May is X & Y Chromosome Variation Awareness Month.
If you’re reading this post, it’s likely that you love someone with an X & Y chromosome variation, or it’s been reposted by someone you know who does. For those who are not familiar, please allow me to introduce you with a brief genetic synopsis and a window into my life as a parent.
Most of us are born with 46 chromosomes, XX being female, and XY male. There are multiple X & Y chromosome variations, however, with duplications of either the X or Y chromosome. While these variations do not affect sex (the presence of a Y=male), they can cause developmental delays, learning differences/disabilities, and problems with executive functioning, among other medical challenges. It is estimated that as few as 25% of people affected are properly diagnosed.
It is estimated that as few as 25% of people affected are properly diagnosed.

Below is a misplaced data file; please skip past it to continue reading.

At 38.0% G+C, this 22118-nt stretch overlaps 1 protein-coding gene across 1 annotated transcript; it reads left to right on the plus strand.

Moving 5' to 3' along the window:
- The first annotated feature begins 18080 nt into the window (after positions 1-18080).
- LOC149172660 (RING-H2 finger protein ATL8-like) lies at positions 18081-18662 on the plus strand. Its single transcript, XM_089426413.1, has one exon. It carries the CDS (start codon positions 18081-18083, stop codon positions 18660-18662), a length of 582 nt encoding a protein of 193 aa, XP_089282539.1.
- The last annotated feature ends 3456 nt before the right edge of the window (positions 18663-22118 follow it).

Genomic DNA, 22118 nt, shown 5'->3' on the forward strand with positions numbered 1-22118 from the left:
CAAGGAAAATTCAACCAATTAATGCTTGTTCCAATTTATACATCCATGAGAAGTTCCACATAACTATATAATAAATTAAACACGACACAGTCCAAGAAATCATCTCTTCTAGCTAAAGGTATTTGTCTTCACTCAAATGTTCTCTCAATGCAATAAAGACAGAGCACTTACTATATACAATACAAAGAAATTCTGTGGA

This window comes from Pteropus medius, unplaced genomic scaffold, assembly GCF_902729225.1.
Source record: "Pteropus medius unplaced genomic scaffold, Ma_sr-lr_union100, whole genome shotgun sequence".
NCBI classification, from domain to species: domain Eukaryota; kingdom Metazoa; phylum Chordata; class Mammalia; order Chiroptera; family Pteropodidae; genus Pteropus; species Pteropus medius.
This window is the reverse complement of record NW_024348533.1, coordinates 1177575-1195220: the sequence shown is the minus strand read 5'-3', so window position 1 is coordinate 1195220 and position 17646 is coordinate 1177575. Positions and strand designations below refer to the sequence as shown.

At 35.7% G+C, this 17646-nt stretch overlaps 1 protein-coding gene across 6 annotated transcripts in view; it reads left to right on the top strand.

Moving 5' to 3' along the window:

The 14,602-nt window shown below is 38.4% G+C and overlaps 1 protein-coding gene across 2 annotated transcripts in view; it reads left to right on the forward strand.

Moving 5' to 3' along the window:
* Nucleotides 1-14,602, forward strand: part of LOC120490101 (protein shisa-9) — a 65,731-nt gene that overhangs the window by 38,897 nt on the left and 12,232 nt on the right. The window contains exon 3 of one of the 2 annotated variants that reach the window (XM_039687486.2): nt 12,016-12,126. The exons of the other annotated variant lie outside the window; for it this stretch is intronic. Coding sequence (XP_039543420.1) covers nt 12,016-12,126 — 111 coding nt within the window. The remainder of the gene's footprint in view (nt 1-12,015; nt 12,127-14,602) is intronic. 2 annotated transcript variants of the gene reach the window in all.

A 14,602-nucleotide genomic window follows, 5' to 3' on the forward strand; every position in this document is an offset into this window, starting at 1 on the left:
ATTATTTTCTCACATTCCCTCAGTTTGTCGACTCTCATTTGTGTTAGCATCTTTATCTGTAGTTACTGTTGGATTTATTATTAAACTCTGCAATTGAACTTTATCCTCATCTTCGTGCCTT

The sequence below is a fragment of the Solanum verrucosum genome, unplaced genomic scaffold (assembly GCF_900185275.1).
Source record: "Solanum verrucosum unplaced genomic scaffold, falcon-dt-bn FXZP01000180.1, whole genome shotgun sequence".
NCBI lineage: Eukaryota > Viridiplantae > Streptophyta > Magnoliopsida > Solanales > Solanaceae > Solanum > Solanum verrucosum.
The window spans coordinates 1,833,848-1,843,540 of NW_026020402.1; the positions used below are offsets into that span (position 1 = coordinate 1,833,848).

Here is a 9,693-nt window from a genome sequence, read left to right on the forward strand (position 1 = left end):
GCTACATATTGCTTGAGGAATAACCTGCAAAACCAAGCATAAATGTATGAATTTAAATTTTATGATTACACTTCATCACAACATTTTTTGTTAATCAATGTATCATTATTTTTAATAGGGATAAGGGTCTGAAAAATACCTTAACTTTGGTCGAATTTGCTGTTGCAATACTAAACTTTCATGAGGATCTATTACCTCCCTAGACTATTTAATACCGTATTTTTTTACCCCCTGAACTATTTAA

There are multiple numeric variations—47XXY, 47XYY, 47XXX, Tetrasomy X, Pentasomy X, 49XXXXX, 48XXXY, 48XXYY, and 49XXXXY—and within each one, a wide spectrum of experience. Some variations are more prevalent, like 47XXY or Klinefelter’s (1 in 600), while subtypes with more duplications are incredibly rare (1 in 85,000-100,000).
Now, what I’m about to tell you is quite ironic, given that I’m writing this blog post.
Twelve years ago, when our then 15-month-old son was diagnosed with a rare XY chromosome variant, my husband and I made a decision not to disclose it except to his doctors and our immediate family, and later, to his school. In conversation with friends and acquaintances, we would simply say that Isaac had a rare genetic difference and talk about the specific challenges we were facing at any given time, like fine and gross motor delays and speech.
It was not a decision we made lightly.